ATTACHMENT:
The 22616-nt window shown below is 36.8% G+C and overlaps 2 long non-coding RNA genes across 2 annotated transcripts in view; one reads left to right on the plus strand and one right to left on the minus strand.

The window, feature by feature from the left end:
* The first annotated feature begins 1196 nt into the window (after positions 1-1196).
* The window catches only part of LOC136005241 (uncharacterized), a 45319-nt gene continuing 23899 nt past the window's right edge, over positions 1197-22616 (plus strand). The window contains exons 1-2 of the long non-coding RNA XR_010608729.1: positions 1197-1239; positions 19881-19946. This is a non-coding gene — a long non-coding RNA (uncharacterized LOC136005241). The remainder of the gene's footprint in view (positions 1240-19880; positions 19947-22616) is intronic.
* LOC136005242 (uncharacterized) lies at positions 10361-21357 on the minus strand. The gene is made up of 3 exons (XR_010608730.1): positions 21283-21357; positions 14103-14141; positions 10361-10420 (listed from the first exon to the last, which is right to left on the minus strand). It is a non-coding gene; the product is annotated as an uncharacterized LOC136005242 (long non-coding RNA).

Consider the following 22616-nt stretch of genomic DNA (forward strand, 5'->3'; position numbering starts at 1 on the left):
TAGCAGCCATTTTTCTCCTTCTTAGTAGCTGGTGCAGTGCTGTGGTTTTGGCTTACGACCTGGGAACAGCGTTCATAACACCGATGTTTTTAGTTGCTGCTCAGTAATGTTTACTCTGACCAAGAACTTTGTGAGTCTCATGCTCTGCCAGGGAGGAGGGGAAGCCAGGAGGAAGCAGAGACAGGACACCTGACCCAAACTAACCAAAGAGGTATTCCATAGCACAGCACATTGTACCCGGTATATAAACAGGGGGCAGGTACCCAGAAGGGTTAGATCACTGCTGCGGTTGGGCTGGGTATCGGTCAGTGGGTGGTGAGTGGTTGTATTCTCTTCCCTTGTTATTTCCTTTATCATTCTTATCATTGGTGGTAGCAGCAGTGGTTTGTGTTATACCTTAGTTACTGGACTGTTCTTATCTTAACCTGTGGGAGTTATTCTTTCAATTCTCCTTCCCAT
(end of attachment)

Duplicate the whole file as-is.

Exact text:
The 22616-nt window shown below is 36.8% G+C and overlaps 2 long non-coding RNA genes across 2 annotated transcripts in view; one reads left to right on the plus strand and one right to left on the minus strand.

The window, feature by feature from the left end:
* The first annotated feature begins 1196 nt into the window (after positions 1-1196).
* The window catches only part of LOC136005241 (uncharacterized), a 45319-nt gene continuing 23899 nt past the window's right edge, over positions 1197-22616 (plus strand). The window contains exons 1-2 of the long non-coding RNA XR_010608729.1: positions 1197-1239; positions 19881-19946. This is a non-coding gene — a long non-coding RNA (uncharacterized LOC136005241). The remainder of the gene's footprint in view (positions 1240-19880; positions 19947-22616) is intronic.
* LOC136005242 (uncharacterized) lies at positions 10361-21357 on the minus strand. The gene is made up of 3 exons (XR_010608730.1): positions 21283-21357; positions 14103-14141; positions 10361-10420 (listed from the first exon to the last, which is right to left on the minus strand). It is a non-coding gene; the product is annotated as an uncharacterized LOC136005242 (long non-coding RNA).

Consider the following 22616-nt stretch of genomic DNA (forward strand, 5'->3'; position numbering starts at 1 on the left):
TAGCAGCCATTTTTCTCCTTCTTAGTAGCTGGTGCAGTGCTGTGGTTTTGGCTTACGACCTGGGAACAGCGTTCATAACACCGATGTTTTTAGTTGCTGCTCAGTAATGTTTACTCTGACCAAGAACTTTGTGAGTCTCATGCTCTGCCAGGGAGGAGGGGAAGCCAGGAGGAAGCAGAGACAGGACACCTGACCCAAACTAACCAAAGAGGTATTCCATAGCACAGCACATTGTACCCGGTATATAAACAGGGGGCAGGTACCCAGAAGGGTTAGATCACTGCTGCGGTTGGGCTGGGTATCGGTCAGTGGGTGGTGAGTGGTTGTATTCTCTTCCCTTGTTATTTCCTTTATCATTCTTATCATTGGTGGTAGCAGCAGTGGTTTGTGTTATACCTTAGTTACTGGACTGTTCTTATCTTAACCTGTGGGAGTTATTCTTTCAATTCTCCTTCCCAT